Beware the wolf in sheep's clothing...don't stray from the path...be careful who you trust...never let your guard down etc etc. Little girls are taught from a young age to be careful of the people they trust for they may not be all that they seem. Little Red Riding Hood is a parable designed to teach this early on, yet as we grow up, it's often the 'wolves' that get our attention first.
I have a tendency to see the best in people and while this sounds like a great virtue, over the years I have come to realize that it is actually my biggest flaw. It means that I sometimes trust the wrong people, those who would manipulate others to serve their own agenda. It means that I have been deceived in the past and I have failed to recognize when I am under the influence of what psychologists call truth bias and traumatic bonding.
Put simply truth bias is when the facts are staring you in the face but you just don't allow yourself to believe it, so you believe the word of a liar instead, because you love the person who is being dishonest. In that moment it is easier to accept a lie than it is to deal with the reality of the truth. Truth bias is a twisted form of self-preservation...believe the lie and kiss and make up; believe the lie and go on as before; believe the lie and avoid change. Because change seems more painful than deception.
Traumatic bonding is when you find yourself in a relationship that is not really of your choosing, but which just seems to develop during a stressful time in your life. If you are dealing with illness or bereavement, it can be difficult to see when you are being manipulated and drawn into a relationship against your better judgment. There are some people who would take advantage of any situation, even funerals and serious illnesses, in order to compromise you and take advantage. They are wolves in sheep's clothing - they look like good guys, they act like good guys - they might even be in a profession which garners automatic trust such as doctors or the police - yet they are acting from their own selfish agenda and you have inadvertently become their latest little tidbit.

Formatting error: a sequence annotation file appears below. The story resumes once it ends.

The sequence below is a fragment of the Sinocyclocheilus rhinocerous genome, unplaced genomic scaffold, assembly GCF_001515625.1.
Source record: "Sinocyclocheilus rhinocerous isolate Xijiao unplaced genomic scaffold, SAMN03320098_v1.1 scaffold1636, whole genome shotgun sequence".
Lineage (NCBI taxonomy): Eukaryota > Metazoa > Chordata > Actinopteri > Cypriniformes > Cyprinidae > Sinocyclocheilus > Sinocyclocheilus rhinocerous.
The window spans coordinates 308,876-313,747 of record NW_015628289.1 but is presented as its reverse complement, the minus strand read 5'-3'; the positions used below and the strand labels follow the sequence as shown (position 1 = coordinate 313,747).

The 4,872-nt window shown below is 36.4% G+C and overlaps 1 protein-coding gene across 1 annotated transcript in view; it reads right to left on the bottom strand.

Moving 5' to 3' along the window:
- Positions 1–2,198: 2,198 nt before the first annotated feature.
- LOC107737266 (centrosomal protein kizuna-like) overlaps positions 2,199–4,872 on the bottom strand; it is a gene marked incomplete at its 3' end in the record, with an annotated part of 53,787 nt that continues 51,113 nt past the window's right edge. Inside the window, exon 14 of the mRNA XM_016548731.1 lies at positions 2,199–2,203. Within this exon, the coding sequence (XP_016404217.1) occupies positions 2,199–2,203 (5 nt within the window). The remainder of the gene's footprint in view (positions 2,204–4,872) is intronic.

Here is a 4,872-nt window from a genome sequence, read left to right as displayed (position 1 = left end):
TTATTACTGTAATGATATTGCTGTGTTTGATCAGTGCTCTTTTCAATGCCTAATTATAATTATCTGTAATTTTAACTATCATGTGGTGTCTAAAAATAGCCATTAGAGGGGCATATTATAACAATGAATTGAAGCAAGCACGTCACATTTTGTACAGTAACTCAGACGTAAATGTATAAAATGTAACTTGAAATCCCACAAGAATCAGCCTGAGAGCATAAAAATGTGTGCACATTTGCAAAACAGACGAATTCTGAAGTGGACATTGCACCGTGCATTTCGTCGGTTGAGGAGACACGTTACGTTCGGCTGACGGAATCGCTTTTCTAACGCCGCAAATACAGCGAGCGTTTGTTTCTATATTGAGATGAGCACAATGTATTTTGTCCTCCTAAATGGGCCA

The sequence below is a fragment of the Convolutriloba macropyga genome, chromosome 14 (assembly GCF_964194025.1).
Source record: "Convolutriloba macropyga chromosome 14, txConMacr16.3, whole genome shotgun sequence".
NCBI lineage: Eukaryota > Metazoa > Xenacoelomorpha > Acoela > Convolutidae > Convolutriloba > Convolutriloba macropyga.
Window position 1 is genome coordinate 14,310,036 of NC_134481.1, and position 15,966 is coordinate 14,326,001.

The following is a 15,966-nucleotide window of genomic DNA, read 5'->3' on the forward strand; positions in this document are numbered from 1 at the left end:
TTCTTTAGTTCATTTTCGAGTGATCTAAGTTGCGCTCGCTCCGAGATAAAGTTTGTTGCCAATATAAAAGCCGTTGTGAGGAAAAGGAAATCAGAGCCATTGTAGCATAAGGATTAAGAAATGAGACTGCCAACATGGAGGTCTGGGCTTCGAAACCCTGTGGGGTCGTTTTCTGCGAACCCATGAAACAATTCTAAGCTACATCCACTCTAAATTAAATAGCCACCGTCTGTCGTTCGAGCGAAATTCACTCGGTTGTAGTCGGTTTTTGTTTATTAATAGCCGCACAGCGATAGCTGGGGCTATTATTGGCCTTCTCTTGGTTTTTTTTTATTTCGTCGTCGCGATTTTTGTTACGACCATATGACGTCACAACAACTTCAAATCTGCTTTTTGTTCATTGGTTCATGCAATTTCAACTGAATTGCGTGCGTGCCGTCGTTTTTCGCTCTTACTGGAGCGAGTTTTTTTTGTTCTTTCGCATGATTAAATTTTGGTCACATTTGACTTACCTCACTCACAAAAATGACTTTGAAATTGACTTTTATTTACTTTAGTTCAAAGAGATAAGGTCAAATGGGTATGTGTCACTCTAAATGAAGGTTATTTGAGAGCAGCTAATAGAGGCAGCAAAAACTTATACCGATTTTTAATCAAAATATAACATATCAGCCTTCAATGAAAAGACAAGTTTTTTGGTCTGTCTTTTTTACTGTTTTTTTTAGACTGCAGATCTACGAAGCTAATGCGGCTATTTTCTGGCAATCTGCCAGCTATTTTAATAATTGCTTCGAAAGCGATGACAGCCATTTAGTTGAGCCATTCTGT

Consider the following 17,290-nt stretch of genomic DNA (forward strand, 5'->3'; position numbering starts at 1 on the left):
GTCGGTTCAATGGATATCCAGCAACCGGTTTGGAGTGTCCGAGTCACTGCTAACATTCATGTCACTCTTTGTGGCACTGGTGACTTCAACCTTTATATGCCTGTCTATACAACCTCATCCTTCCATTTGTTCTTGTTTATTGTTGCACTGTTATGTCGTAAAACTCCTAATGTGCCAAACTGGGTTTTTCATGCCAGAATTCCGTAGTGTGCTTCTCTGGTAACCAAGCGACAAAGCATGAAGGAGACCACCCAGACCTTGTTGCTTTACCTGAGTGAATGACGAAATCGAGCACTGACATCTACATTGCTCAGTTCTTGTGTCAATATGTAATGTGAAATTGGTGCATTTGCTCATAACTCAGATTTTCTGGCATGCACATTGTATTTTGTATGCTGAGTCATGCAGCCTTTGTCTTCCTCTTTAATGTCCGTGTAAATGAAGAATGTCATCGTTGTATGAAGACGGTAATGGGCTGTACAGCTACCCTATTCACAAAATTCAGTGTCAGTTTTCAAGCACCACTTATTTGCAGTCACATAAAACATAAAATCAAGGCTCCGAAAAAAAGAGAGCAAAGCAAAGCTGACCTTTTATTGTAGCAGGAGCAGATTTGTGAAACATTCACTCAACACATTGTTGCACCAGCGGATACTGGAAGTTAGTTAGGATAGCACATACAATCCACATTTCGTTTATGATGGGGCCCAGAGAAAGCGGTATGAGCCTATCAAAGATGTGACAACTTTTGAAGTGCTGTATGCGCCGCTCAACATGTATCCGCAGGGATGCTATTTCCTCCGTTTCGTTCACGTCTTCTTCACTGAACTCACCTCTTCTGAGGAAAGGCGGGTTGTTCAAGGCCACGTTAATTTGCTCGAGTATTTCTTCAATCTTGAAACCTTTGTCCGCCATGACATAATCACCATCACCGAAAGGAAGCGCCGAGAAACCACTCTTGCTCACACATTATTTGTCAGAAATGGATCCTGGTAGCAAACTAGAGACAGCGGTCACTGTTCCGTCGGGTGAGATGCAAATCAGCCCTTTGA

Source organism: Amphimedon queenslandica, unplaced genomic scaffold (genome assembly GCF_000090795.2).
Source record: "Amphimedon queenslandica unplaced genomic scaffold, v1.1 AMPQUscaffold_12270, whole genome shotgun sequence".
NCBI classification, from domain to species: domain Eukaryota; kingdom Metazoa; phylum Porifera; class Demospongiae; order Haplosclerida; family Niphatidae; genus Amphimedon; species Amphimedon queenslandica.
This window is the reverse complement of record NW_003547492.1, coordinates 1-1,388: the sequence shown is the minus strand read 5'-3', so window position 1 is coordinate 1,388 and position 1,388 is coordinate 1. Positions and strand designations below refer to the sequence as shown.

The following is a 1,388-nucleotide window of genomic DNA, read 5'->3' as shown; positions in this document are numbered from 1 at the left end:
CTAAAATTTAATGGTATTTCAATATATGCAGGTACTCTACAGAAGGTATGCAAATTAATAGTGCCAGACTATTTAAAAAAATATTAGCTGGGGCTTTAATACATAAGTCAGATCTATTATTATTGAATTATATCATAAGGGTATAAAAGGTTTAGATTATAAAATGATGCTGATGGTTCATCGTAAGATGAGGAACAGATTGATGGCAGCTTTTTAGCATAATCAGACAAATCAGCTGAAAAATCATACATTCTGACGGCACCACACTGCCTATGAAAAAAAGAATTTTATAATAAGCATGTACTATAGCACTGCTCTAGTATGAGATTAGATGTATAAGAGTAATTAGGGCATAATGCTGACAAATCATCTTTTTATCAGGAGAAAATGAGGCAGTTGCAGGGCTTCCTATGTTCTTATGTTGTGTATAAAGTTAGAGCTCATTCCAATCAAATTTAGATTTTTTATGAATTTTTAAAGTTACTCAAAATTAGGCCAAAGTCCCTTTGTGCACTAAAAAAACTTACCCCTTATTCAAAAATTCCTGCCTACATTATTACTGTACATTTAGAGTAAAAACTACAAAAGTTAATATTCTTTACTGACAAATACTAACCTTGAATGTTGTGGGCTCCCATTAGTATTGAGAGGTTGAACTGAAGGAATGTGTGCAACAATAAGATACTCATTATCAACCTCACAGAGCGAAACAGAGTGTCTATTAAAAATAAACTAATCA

Traumatic bonding and truth bias frequently go hand in hand, meaning that you become blind to the situation you are in, partly because no-one likes to admit that they can have been so easily manipulated, taken advantage of and fooled in every way. So you just carry on as you were. Eventually though, you become so broken by disappointment and let down that you stop caring about anything at all...and this is the turning point.
At this stage, an influence far older, wiser and deeper than either truth bias or traumatic bonding steps in and takes over - in short, your survival instinct kicks in, rips the blinkers from your eyes and gives you the strength you need to move on. You can acknowledge, to yourself at least, that yes, someone DID try to take advantage of you; that yes, they DID offer silver-tongued empty promises to be there for you, to catch you when you fell, to care for you...and then promptly left you to drop and fend for yourself because you failed to meet their demands and you ceased to be convenient to them. Someone DID try to reel you in at a traumatic time, not because they had any genuine care or compassion for you, but because they viewed you as an easy target. When you begin to see the truth, then you can deal with it.
Just because someone claims to have your best interests at heart, does not mean that they do. Ask yourself "Is this a treat or a threat?" "Is this a show of support or a strategic seduction?" "Is this a friend, or a fiend?" At the end of the day, you will be stronger for surviving the disappointment and you will have learnt to look beyond that which is being presented to you, to see the deeper truth lurking beneath.
And while you will always be wary, the wolves in sheep's clothing should also beware...for they'll never know when or if the loose cannon they left behind might go off with an almighty bang.